Welcome to RennTech.org Community, Guest
I was fairly sure that my erratic idling on my 2000 model Boxster S - never less than 1100 r/min and often shooting up intermittently to 2000 r/min - was caused by a dirty throttle body or MAF sensor. After cleaning the TB it made no difference and having caused an air leak on one of the rubber sleeves where it attaches to the plenum, I decided to give the job to my local specialist.
The problem was resolved by repairing a hole in the brake vacuum hose, caused by the hose chaffing against the bodywork.
I suppose that with 19 years under its belt and 147000 km I could expect something like this. The brakes work better too - less muscle required to stop the beast!
Thought Id share...
By Christiaan Poortman
Hello, I'm new on this forum and stumbled upon a new problem (or old) with my 2.5l 986 Boxster from 1997.
The problem occurs when the engine is started dead cold after sitting a few hours/overnight.
Engine starts immediately but the RPMs start to surge / hunt between 1100 and 700 RPM. This continues for about 10 seconds after which the idle smoothes out to the normal cold idle RPM.
The first pull away requires a tad more throttle then normal to prevent stalling. After this first pull, everything is almost normal and engine performance becomes better and better. When the engine is hot, the idle sits at 780 RPM with a minor fluctuation now and then (seems to be more than normal)
I've been to two shops (official Porsche dealer and local Porsche specialist). Porsche dealer couldn't find anything and the specialist found the camshaft sensor on the left bank to be unplugged - but now comes the strange thing - the cabling is nowhere to be found!!!!!!? Took the car home to check myself but didn't find anything.
No camshaft related codes to be found in the diagnosis and no CEL either.
Attached one pic showing the sensor and it's missing plug
Could someone help me out? - Is it possible for the engine not to throw a CEL when sensor is disconnected? - where is the sensor wire to be found?
I am intrigued. Attached is a photograph of an oil leak from the front of the engine of my 2010 Boxster S. The pics show the front upper and lower oil pan just below the front engine mount when the leak was at its worst. Of course this is the 3.4 DFI engine, the car is pristine and has only covered 33,000 kms.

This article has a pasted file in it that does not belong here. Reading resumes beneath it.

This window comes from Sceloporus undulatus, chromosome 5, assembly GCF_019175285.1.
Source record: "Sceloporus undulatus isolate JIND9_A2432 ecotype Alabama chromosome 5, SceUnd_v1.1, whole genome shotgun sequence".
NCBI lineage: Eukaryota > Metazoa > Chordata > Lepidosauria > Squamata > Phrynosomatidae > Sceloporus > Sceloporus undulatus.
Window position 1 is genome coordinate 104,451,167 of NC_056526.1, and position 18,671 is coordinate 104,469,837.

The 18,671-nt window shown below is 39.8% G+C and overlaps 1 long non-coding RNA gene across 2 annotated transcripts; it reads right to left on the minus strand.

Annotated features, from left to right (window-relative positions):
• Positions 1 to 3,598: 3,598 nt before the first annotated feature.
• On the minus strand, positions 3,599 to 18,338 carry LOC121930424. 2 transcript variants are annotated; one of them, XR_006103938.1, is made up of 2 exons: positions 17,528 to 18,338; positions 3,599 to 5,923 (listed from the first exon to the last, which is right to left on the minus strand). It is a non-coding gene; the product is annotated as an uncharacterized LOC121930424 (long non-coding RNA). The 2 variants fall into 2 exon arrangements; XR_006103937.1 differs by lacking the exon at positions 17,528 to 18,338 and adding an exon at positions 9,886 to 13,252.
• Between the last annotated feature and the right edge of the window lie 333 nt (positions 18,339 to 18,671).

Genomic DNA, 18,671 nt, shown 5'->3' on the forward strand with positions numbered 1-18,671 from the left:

The history is that the leak was diagnosed as a faulty AOS at the last service a month ago and the AOS was changed. But the leak persisted, not a lot, occasionally a spot on the garage floor but not always. Looking from above and from behind the front seats the engine appeared to be completely dry above the upper oil pan. Also the PDK had become very sluggish and unpredictable when taking off from a standstill but otherwise the car appears to run fine.
When I reported back to the dealer they advised that both problems were caused by the AOS. They said that the new AOS was a faulty part and happily agreed to replace at no cost. This has now been done and after a hot 250 km run the leak has stopped but there is still some oil residue around the lower pan. But nothing like in the attached picture. The dealer advises that this is oil leaking from the intakes left from the bad AOS and that it will clear over time.
Miraculously the PDK is back to perfection so I guess the dealer knows his stuff. But does this make any sense?
I am starting to prepare my car for a track day at Chuckwalla valley raceway at the end of the month, and I was told that the car as it sits has oiling issues? My car is a 2003 Carrera. I bought the car last year with 74k miles and immediately did the following: LN IMS bearing, Waterpump, coil packs, spark plugs, all filters and fluids, clutch + flywheel and a stock AOS. In anticipation of the event, I am going to do an oil change from M1 0w-40 to the Joe Gibbs dt40 oil suggested by Jake Raby along with fresh filters. Is there anything else I need to do to not have oil starvation? Is this issue blown out of proportion? does the 2qt sump extension make that much of a difference? will it affect the streetability? I am running 200tw tires.
My 2004 Carrera coupe has developed a leak. It started after I flushed my cooling system. Rather sure it is around the AOS/associated lines. I've read various opinions about the difficulty of removing the AOS. But what I am interested in doing is just replacing those lines. Any experience or opinions on doing this? Specifically, is it even possible? Especially if this can be done without removing the intake manifold?
Also I am only finding the upper oil separator coolant hose. What about the second one?